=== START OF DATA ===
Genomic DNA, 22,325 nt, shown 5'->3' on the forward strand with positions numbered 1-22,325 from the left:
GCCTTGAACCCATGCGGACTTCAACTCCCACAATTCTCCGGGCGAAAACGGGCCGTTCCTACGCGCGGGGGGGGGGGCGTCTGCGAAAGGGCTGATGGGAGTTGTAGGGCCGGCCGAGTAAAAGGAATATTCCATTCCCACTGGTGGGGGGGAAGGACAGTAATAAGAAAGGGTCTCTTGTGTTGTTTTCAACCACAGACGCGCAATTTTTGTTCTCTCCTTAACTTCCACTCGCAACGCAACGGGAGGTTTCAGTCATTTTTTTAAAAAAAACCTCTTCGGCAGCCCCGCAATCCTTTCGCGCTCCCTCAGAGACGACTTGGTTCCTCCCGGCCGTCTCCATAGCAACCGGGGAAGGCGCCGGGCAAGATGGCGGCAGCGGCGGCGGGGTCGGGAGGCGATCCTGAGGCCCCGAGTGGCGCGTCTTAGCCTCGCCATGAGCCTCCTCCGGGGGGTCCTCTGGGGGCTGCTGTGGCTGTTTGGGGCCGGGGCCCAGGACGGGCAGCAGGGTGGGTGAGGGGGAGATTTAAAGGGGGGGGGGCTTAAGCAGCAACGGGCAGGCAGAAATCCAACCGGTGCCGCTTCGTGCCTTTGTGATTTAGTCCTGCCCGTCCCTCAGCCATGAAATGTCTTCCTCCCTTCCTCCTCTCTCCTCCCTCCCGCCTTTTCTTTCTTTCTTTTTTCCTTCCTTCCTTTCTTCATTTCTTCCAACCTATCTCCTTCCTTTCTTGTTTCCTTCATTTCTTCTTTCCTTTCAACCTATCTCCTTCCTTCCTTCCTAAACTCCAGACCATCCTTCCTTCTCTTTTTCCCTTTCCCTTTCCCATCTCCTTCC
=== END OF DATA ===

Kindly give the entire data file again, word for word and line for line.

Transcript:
Genomic DNA, 22,325 nt, shown 5'->3' on the forward strand with positions numbered 1-22,325 from the left:
GCCTTGAACCCATGCGGACTTCAACTCCCACAATTCTCCGGGCGAAAACGGGCCGTTCCTACGCGCGGGGGGGGGGGCGTCTGCGAAAGGGCTGATGGGAGTTGTAGGGCCGGCCGAGTAAAAGGAATATTCCATTCCCACTGGTGGGGGGGAAGGACAGTAATAAGAAAGGGTCTCTTGTGTTGTTTTCAACCACAGACGCGCAATTTTTGTTCTCTCCTTAACTTCCACTCGCAACGCAACGGGAGGTTTCAGTCATTTTTTTAAAAAAAACCTCTTCGGCAGCCCCGCAATCCTTTCGCGCTCCCTCAGAGACGACTTGGTTCCTCCCGGCCGTCTCCATAGCAACCGGGGAAGGCGCCGGGCAAGATGGCGGCAGCGGCGGCGGGGTCGGGAGGCGATCCTGAGGCCCCGAGTGGCGCGTCTTAGCCTCGCCATGAGCCTCCTCCGGGGGGTCCTCTGGGGGCTGCTGTGGCTGTTTGGGGCCGGGGCCCAGGACGGGCAGCAGGGTGGGTGAGGGGGAGATTTAAAGGGGGGGGGGCTTAAGCAGCAACGGGCAGGCAGAAATCCAACCGGTGCCGCTTCGTGCCTTTGTGATTTAGTCCTGCCCGTCCCTCAGCCATGAAATGTCTTCCTCCCTTCCTCCTCTCTCCTCCCTCCCGCCTTTTCTTTCTTTCTTTTTTCCTTCCTTCCTTTCTTCATTTCTTCCAACCTATCTCCTTCCTTTCTTGTTTCCTTCATTTCTTCTTTCCTTTCAACCTATCTCCTTCCTTCCTTCCTAAACTCCAGACCATCCTTCCTTCTCTTTTTCCCTTTCCCTTTCCCATCTCCTTCC